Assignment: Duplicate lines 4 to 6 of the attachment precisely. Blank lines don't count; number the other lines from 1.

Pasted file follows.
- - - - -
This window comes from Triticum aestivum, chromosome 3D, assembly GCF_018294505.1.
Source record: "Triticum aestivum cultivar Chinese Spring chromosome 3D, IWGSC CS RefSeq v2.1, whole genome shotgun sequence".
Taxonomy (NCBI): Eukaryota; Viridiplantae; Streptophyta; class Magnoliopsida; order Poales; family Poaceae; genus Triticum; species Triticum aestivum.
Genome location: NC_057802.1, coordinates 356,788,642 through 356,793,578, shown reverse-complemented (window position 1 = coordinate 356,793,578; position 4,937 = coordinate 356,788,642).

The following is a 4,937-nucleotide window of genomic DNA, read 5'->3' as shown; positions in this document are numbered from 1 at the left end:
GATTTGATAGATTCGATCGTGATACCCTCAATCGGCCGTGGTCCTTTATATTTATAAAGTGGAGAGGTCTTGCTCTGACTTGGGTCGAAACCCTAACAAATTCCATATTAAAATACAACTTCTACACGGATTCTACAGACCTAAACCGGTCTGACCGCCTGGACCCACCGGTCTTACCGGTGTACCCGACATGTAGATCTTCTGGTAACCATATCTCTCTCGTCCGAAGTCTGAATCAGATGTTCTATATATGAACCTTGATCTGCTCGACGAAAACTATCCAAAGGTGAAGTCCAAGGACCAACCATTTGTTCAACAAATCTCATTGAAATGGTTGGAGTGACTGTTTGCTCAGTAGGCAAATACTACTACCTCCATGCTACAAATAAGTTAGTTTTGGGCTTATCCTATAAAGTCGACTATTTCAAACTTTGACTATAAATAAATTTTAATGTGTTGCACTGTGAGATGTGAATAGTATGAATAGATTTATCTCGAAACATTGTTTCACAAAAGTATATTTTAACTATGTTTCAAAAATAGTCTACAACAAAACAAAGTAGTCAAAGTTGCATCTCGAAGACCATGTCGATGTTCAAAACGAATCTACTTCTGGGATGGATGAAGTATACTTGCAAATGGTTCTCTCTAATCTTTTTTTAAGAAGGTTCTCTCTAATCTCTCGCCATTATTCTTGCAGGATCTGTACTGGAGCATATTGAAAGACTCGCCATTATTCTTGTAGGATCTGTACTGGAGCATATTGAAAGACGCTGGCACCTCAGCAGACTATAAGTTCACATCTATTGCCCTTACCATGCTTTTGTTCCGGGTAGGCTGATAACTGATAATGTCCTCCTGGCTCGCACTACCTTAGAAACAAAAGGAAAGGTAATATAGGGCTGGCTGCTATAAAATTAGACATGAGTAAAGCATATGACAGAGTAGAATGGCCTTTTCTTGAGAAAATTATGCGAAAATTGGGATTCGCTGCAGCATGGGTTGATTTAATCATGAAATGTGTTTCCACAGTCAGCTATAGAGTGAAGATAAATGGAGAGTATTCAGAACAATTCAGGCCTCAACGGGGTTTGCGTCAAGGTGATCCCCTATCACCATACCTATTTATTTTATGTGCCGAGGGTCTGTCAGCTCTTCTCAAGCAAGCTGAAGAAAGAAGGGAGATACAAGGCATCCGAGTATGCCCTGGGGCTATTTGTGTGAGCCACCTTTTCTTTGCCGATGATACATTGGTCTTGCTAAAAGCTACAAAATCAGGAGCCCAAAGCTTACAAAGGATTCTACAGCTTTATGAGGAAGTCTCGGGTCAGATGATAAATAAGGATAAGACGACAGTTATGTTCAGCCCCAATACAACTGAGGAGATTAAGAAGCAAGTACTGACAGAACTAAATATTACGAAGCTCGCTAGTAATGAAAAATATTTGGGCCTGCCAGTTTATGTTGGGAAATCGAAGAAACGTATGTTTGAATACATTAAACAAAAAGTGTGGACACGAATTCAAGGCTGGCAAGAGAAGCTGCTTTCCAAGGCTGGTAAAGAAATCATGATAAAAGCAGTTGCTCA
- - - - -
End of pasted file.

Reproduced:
Genome location: NC_057802.1, coordinates 356,788,642 through 356,793,578, shown reverse-complemented (window position 1 = coordinate 356,793,578; position 4,937 = coordinate 356,788,642).

The following is a 4,937-nucleotide window of genomic DNA, read 5'->3' as shown; positions in this document are numbered from 1 at the left end:
GATTTGATAGATTCGATCGTGATACCCTCAATCGGCCGTGGTCCTTTATATTTATAAAGTGGAGAGGTCTTGCTCTGACTTGGGTCGAAACCCTAACAAATTCCATATTAAAATACAACTTCTACACGGATTCTACAGACCTAAACCGGTCTGACCGCCTGGACCCACCGGTCTTACCGGTGTACCCGACATGTAGATCTTCTGGTAACCATATCTCTCTCGTCCGAAGTCTGAATCAGATGTTCTATATATGAACCTTGATCTGCTCGACGAAAACTATCCAAAGGTGAAGTCCAAGGACCAACCATTTGTTCAACAAATCTCATTGAAATGGTTGGAGTGACTGTTTGCTCAGTAGGCAAATACTACTACCTCCATGCTACAAATAAGTTAGTTTTGGGCTTATCCTATAAAGTCGACTATTTCAAACTTTGACTATAAATAAATTTTAATGTGTTGCACTGTGAGATGTGAATAGTATGAATAGATTTATCTCGAAACATTGTTTCACAAAAGTATATTTTAACTATGTTTCAAAAATAGTCTACAACAAAACAAAGTAGTCAAAGTTGCATCTCGAAGACCATGTCGATGTTCAAAACGAATCTACTTCTGGGATGGATGAAGTATACTTGCAAATGGTTCTCTCTAATCTTTTTTTAAGAAGGTTCTCTCTAATCTCTCGCCATTATTCTTGCAGGATCTGTACTGGAGCATATTGAAAGACTCGCCATTATTCTTGTAGGATCTGTACTGGAGCATATTGAAAGACGCTGGCACCTCAGCAGACTATAAGTTCACATCTATTGCCCTTACCATGCTTTTGTTCCGGGTAGGCTGATAACTGATAATGTCCTCCTGGCTCGCACTACCTTAGAAACAAAAGGAAAGGTAATATAGGGCTGGCTGCTATAAAATTAGACATGAGTAAAGCATATGACAGAGTAGAATGGCCTTTTCTTGAGAAAATTATGCGAAAATTGGGATTCGCTGCAGCATGGGTTGATTTAATCATGAAATGTGTTTCCACAGTCAGCTATAGAGTGAAGATAAATGGAGAGTATTCAGAACAATTCAGGCCTCAACGGGGTTTGCGTCAAGGTGATCCCCTATCACCATACCTATTTATTTTATGTGCCGAGGGTCTGTCAGCTCTTCTCAAGCAAGCTGAAGAAAGAAGGGAGATACAAGGCATCCGAGTATGCCCTGGGGCTATTTGTGTGAGCCACCTTTTCTTTGCCGATGATACATTGGTCTTGCTAAAAGCTACAAAATCAGGAGCCCAAAGCTTACAAAGGATTCTACAGCTTTATGAGGAAGTCTCGGGTCAGATGATAAATAAGGATAAGACGACAGTTATGTTCAGCCCCAATACAACTGAGGAGATTAAGAAGCAAGTACTGACAGAACTAAATATTACGAAGCTCGCTAGTAATGAAAAATATTTGGGCCTGCCAGTTTATGTTGGGAAATCGAAGAAACGTATGTTTGAATACATTAAACAAAAAGTGTGGACACGAATTCAAGGCTGGCAAGAGAAGCTGCTTTCCAAGGCTGGTAAAGAAATCATGATAAAAGCAGTTGCTCA